In 80 days the International Canoe Federation will pull back the curtain on the first canoe sprint world cup of 2022, and the first real chance to get a look at how teams and athletes are preparing for the Paris 2024 Olympic Games.

The first questions to be answered in Racice – who will be back after Tokyo 2020, and what events will they be competing in? And how will the new Olympic programme change teams?

Multiple Olympic champions Sebastian Brendel of Germany, Danuta Kozak of Hungary and Liam Heath of Great Britain have been among the biggest names in canoe sprint for the past decade. But all three indicated at Tokyo that they may have been to their last Games.

Kozak was part of the triumphant Hungarian women’s K4 team, but missed gold in her K1 and K2 events. Brendel did not make the C1 final, while Heath had to settle for bronze in the K1 200. Will any of this high-profile trio take to the water in Racice?

It’s expected many of the countries who have been unable to attend international events for the past two years will finally be able to return to racing, including New Zealand and Australia.

Multiple Olympic gold medalist Lisa Carrington this month won her second Halberg Award in New Zealand, awarded to the country’s athlete of the year. Carrington made it clear in interviews at the awards that her focus is already on Paris 2024, so it’s expected she will lead her country to Europe in 2022.

Her K2 teammate, Caitlin Regal, retired after Tokyo, so there will be considerable interest in who will partner Carrington in the lead-up to Paris.

Hungarian duo Sandor Totka and Balint Kopasz, American Nevin Harrison, the Australian pairing of Tom Green and Jean van der Westhuyzen and the Chinese C2 combination of Xu Shixiao and Sun Mengya all identified themselves as paddling stars of the future with their gold medal performances in Tokyo.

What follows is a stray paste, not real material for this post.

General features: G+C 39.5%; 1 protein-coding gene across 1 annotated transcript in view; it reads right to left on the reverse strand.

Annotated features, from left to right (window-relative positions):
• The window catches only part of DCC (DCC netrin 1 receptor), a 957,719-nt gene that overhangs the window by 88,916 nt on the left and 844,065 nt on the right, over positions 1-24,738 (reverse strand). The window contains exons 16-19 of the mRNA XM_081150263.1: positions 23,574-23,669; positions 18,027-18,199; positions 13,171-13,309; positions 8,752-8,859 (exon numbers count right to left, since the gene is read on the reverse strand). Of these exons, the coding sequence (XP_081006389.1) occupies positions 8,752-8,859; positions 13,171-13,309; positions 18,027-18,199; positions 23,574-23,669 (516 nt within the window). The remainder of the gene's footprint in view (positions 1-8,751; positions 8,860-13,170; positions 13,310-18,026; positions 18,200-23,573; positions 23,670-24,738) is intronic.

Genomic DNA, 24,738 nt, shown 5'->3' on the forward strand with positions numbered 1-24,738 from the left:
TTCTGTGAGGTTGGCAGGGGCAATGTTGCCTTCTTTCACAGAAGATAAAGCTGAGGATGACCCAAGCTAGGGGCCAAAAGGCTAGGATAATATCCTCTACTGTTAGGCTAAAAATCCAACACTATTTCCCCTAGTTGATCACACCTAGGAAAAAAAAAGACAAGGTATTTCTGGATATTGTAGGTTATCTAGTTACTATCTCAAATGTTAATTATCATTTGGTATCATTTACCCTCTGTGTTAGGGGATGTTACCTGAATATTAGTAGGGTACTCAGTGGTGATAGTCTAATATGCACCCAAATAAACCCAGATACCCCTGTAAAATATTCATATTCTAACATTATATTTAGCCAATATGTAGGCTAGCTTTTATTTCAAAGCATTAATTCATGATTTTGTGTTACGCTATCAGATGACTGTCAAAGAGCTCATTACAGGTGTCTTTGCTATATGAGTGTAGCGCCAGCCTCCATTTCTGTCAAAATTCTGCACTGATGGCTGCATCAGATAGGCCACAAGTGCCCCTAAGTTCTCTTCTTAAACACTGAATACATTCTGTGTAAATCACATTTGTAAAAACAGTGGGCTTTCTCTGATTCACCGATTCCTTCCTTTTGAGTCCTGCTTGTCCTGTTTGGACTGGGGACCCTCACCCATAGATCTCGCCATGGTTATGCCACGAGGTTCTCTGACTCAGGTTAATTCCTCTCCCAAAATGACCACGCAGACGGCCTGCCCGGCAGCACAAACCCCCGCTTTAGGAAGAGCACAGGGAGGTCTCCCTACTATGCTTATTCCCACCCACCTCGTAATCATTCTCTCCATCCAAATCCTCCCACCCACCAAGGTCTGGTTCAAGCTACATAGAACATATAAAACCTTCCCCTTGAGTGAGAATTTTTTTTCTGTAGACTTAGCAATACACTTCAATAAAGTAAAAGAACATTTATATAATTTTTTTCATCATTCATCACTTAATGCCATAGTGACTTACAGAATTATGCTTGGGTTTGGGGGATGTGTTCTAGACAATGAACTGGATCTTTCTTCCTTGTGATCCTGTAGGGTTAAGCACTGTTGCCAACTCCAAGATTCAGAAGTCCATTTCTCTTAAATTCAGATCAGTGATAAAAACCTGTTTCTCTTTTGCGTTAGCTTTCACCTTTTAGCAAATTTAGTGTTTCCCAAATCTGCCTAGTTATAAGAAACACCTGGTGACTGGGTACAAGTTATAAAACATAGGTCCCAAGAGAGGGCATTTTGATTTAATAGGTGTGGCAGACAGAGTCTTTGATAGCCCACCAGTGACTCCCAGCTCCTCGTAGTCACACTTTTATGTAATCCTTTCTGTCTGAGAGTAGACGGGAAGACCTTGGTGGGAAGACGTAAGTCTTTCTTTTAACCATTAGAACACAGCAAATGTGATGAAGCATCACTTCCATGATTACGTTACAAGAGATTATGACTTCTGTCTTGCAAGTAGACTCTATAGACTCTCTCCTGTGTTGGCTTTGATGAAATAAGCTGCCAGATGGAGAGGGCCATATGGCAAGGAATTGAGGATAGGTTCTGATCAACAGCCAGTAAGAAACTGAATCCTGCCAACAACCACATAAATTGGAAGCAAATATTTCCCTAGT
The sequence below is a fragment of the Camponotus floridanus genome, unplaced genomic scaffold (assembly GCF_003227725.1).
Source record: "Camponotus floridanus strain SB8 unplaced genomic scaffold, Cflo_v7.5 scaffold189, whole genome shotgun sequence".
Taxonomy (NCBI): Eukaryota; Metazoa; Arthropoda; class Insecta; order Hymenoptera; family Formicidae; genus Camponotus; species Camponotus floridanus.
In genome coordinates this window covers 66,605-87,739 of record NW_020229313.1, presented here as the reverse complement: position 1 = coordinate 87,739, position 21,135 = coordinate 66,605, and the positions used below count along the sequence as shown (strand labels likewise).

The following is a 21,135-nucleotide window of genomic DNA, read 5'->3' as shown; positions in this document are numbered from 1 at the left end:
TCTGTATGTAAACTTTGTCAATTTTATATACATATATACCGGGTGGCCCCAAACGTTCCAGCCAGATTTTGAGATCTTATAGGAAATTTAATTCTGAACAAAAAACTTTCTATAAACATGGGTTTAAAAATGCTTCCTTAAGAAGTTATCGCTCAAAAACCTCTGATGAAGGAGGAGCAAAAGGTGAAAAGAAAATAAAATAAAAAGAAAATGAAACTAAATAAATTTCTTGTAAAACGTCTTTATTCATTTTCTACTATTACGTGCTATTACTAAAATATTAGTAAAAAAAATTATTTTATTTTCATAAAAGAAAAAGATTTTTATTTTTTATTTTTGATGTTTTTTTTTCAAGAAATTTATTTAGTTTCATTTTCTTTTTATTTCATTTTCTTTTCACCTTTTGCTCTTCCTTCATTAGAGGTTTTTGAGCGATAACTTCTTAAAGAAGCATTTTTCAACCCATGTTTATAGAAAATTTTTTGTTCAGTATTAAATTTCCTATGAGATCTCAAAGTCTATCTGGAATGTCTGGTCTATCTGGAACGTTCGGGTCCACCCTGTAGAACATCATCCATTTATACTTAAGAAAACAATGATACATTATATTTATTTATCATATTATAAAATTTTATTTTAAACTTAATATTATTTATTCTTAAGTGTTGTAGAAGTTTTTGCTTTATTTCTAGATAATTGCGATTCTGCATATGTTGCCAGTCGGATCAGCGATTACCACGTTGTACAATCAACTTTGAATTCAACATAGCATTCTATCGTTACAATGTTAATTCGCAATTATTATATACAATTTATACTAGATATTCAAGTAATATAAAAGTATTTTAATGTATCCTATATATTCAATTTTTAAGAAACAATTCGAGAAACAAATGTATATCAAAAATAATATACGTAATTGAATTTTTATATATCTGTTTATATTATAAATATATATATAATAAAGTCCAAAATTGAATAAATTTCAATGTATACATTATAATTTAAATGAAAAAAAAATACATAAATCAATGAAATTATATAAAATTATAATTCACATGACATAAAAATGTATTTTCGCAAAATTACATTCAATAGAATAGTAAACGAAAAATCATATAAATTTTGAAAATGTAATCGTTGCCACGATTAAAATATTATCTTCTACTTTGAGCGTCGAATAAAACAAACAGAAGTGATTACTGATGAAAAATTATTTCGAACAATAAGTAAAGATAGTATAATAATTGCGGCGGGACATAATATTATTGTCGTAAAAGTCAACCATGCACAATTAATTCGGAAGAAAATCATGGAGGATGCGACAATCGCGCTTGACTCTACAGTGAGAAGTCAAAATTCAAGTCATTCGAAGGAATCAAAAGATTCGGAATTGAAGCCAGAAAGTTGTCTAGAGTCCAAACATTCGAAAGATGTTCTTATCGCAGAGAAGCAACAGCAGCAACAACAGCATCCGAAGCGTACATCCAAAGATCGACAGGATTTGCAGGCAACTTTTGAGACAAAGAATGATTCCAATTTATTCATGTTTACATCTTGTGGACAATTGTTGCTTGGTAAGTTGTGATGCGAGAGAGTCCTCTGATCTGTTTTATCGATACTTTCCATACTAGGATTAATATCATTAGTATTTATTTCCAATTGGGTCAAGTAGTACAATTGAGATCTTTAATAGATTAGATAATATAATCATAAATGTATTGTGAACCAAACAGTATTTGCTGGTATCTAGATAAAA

The closing date for entries for Racice is still several weeks away, but after two years of very little international racing, it’s expected many of the Tokyo champions will be on show in the Czech Republic.

Two big-name athletes who definitely won’t be in Racice are German legends Max Hoff and Ronald Rauhe. Both bid emotional farewells to their paddling careers in Tokyo. Their retirement will force a shake-up to the German gold medal-winning men’s K4 and silver-medal winning men’s K2 boats.

Cuba’s Serguey Torres, triumphant in the men’s C2 1000 in Tokyo, indicated he may have had enough, but C1 1000 gold medalist Isaquias dos Santos of Brazil is a likely starter in Racice.

The Czech Republic will be hoping the home-course advantage will work in favour of Martin Fuksa in the canoe events and Josef Dostal in the kayak.

The ICF canoe sprint world cup in Racice will also provide a chance to see how teams will adapt to the new Olympic programme, with the men’s and women’s K1 200 events no longer on the programme, and the men’s K2 and C2 1000 races shortened to 500 metres.

The ICF canoe sprint world cup in Racice will run from May 20 to 22.

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Canoe Sprint